Globally, the endemic regions of ciguatera can be superimposed to coral development areas, circumscribed to the intertropical belt, with a predominance for islands /costal territories.

The Caribbean Basin, the Pacific Ocean and the Indian Ocean represent a population of some 400 million people potentially exposed to the ciguatoxic risk.

If ciguatera develops preferentially in lagoons and reef ecosystems, it can however be found in deep coastal waters.




The number of annual CP cases worldwide has been estimated at between 50,000 and 200,000, but may represent only 20% of the actual figure.
Indeed, although considered the most widespread non infectious foodborne disease, the  data concerning the global population affected suffer from a real lack of completeness, partly due to the lack of information of health care workers and general population, no epidemiological surveillance available and difficulties related to the diagnosis (often incorrect or missing).

In addition, due to the lack of specific and effective treatment, many people prefer to treat themselves without the help of a physician, thus escaping the count since they are not subjected to a declaration.

Few countries have implemented a CP surveillance program or require  its systematic report to Health authorities.
This lack of information therefore contributes to the large underestimation of the number of actual CP cases.




The development of tourism, international trade and the attraction for "exotic" products, make marin products consumers from temperate regions new potential victims of ciguatera.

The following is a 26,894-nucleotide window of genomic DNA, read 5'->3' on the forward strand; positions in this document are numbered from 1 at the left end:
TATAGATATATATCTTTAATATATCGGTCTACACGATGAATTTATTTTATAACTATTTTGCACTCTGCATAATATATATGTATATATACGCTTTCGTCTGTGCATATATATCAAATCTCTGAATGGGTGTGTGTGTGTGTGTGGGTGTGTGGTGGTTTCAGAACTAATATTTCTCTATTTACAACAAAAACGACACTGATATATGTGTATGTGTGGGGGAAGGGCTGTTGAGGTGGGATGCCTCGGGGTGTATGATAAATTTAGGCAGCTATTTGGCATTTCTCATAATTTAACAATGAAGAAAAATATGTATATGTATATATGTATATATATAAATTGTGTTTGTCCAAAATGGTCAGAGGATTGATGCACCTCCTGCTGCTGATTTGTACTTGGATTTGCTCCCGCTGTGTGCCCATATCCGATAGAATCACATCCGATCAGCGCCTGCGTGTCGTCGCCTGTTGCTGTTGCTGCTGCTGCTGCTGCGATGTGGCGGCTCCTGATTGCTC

Thus, increasing numbers of so-called "import CP" cases are recorded each year in the United States, Canada, France, Germany, etc. It may be a tourist contaminated during a trip to a CP endemic country, or a poisoning event occurring in a temperate area after the consumption of imported contaminated fish.


 Map of imported ciguatera cases



If ciguatera was until recently considered as a problem specific to island and coastal territories of tropical ambiance, we have been witnessing for a few years a gradual expansion of ciguatoxic areas towards more temperate regions, in particular Europe, Korea, southern Australia ...

Thus, indigenous cases of ciguatera (i.e. linked to the consumption of locally caught fish) have been recorded in new regions since the early 2000s, notably in Madeira, the Canary Islands,Vietnam, Indonesia, Malaysia, Macau, Thailand and South Korea.

The emergence of these new “ciguateric risk zones” could find its origin in the effects of climate change by favoring the
worldwide proliferation of the toxino-producing microalgae and /or the migration of tropical fish to more temperate regions.




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